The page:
Well, maybe. It depends on a lot of other things, too.
Generally, this is true, but it also depends on the type of injury, whether you have been treated for similar injuries before, and whether there is another explanation for your injury. And on how you come off as a witness.
For example, I had a client who was hit by a drunk driver. There was hardly any damage to her car – her husband repaired it himself. But she had no history of back injury before the accident, three spinal surgeries after the accident, symptoms that started right after the accident, and there was no other explanation for her injury. The insurance company paid $400,000.00.
In a lawsuit this last year, my client had about $800 in damage to her car. It was barely visible in the pictures. But she was diagnosed with carpal tunnel injury in both wrists, requiring surgery, within three months after the crash. The insurance paid $70,000.00.
But I will never forget one of my early trials – my client had about $120 worth of bumper damage. She had unbroken treatment following the accident, and a herniated disc that her doctor said was caused by the accident. The doctor also said she had a permanent injury. She had never had back trouble before the accident, and about $8000 in bills clearly caused by the accident, and another $5,000 in lost wages, for time that her doctor had told her to take off.
The jury came back at $8,000.00.
The bottom line is that you cannot depend on any one factor to tell you how a jury will look at your lawsuit. Lawyers know this, and so do insurance companies.
Juries look at the total amount of damage to the car, but also the injury you suffer, the medical bills you have, and – to the extent they know about him or her – the person who hit you. (Strictly speaking, the type of person who hit you is irrelevant – but if they were drunk, or if they have a record of felonies that the jury will find out about if they testify, it can matter.)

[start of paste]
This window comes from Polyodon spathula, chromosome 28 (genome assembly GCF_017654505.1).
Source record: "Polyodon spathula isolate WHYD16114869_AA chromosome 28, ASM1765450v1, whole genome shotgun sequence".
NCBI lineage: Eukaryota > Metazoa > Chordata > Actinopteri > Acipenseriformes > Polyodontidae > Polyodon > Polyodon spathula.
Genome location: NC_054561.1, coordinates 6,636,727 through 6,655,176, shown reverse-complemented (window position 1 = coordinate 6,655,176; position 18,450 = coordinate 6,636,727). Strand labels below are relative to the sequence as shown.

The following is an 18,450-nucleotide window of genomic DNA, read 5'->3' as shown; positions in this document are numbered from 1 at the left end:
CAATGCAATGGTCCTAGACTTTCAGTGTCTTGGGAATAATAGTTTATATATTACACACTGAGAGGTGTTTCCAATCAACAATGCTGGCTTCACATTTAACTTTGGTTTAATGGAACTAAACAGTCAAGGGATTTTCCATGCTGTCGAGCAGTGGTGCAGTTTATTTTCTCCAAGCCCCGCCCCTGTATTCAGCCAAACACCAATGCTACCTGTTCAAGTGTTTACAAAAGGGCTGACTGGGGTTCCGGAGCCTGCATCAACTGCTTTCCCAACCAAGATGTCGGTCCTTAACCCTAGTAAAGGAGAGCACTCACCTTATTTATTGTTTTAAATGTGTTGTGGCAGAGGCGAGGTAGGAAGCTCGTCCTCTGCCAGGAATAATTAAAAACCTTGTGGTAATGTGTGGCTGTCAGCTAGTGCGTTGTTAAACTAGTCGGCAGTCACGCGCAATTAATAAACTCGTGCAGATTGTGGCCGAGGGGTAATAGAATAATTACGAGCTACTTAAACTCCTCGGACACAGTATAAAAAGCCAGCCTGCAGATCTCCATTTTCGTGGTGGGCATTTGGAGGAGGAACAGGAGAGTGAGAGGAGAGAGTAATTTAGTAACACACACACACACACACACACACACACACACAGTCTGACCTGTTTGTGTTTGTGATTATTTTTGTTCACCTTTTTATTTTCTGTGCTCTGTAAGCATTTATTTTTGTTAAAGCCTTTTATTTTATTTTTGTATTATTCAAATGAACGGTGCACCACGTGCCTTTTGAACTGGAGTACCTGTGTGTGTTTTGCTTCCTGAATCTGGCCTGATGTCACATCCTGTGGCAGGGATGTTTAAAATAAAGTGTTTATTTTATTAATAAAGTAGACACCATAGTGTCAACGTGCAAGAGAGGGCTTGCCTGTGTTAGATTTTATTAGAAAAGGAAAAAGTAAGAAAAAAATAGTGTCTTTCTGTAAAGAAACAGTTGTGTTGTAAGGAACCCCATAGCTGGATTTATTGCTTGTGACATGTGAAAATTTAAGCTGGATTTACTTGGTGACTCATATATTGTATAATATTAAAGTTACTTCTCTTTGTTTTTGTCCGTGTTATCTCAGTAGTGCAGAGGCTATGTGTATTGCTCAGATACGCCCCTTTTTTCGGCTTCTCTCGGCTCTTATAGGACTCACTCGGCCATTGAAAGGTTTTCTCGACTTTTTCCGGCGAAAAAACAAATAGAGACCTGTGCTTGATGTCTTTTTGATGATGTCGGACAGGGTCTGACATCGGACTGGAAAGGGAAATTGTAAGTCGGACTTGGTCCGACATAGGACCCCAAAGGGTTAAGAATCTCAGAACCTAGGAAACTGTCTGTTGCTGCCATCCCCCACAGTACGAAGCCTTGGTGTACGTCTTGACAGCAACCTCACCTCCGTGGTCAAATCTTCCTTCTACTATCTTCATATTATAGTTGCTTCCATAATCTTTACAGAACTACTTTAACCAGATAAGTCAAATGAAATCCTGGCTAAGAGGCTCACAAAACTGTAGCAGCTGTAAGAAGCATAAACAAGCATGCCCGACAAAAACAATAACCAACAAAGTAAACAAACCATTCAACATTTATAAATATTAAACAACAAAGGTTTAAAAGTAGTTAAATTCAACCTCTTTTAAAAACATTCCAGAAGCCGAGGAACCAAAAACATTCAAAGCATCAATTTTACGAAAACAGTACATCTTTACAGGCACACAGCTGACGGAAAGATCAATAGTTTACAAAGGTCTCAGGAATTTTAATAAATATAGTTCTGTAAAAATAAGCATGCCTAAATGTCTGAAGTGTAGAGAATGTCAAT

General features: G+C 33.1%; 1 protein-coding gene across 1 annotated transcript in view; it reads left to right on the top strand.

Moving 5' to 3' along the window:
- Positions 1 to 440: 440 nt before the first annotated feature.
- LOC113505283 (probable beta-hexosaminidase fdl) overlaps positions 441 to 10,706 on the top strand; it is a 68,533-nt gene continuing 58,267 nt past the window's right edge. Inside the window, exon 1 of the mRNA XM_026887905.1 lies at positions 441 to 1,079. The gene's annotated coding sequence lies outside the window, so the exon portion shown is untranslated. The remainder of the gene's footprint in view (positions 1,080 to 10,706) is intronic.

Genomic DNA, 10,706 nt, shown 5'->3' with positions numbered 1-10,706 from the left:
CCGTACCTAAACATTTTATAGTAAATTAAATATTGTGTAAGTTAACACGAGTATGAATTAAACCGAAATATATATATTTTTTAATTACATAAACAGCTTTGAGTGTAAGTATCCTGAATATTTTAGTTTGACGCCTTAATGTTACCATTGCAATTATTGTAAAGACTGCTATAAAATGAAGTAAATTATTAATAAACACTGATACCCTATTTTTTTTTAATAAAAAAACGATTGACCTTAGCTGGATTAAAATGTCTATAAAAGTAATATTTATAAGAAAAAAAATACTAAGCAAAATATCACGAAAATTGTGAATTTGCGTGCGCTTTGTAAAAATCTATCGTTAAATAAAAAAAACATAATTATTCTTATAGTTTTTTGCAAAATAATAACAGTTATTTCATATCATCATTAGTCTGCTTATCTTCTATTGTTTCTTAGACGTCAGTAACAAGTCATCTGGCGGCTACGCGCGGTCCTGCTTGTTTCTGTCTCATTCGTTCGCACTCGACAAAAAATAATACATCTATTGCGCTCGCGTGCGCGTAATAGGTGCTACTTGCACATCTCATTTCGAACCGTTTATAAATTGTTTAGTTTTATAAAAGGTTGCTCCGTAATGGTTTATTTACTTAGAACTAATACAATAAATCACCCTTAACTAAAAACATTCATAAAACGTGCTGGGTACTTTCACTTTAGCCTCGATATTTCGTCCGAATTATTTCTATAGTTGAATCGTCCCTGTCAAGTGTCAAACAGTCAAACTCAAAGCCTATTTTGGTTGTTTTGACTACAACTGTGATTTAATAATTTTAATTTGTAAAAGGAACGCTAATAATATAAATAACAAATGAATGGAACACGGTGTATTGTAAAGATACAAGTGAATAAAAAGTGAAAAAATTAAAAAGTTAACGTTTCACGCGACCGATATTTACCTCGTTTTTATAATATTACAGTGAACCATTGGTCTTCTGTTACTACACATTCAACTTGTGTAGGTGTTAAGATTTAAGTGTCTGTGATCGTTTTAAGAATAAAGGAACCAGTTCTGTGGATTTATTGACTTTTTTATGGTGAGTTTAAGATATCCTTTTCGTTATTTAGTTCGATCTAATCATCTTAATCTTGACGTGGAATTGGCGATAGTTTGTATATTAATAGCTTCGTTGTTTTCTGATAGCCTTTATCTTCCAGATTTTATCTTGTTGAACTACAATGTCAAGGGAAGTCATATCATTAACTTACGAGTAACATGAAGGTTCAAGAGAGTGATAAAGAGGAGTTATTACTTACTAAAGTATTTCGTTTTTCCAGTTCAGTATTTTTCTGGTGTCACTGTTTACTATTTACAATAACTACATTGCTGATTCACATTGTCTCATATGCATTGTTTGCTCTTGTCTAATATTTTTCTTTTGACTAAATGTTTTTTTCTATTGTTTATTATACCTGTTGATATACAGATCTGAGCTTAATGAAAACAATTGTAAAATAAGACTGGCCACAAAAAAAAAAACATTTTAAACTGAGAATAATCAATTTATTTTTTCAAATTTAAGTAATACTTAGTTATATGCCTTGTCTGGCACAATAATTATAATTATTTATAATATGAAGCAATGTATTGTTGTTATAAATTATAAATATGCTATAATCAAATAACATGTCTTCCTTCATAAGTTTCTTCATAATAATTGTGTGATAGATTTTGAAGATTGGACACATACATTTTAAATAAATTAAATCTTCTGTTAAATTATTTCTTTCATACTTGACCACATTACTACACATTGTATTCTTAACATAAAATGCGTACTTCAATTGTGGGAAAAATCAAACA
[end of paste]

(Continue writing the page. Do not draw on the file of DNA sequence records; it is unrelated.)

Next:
And of course, the most important factor is you. If the jurors like you, they can do a lot for you. If the jury doesn’t like you, they are probably not going to help you. I will never forget the words of and old State Farm Insurance Adjuster watching a trial where I did not represent the injured party. His lawyer came back to him and wanted him to increase his offer.
His reply? “She’s not selling”. He was right. The jury came in $20,000.00 below the last offer.
You don’t have to guess at the value of your lawsuit, though. You can call me, a Cincinnati Personal Injury Attorney. Other lawyers refer their clients to me. And if you decide you‘d rather hire someone else, that’s OK. My phone is 513-621-4775.
Because all situations are different, and because there may be other facts pertaining to your case that I don’t know about, you should not rely on this answer for legal advice. I am not your attorney, and no lawyer client relationship has been formed. All discussions are limited to Ohio law unless otherwise indicated. And past performance cannot be used to predict future results.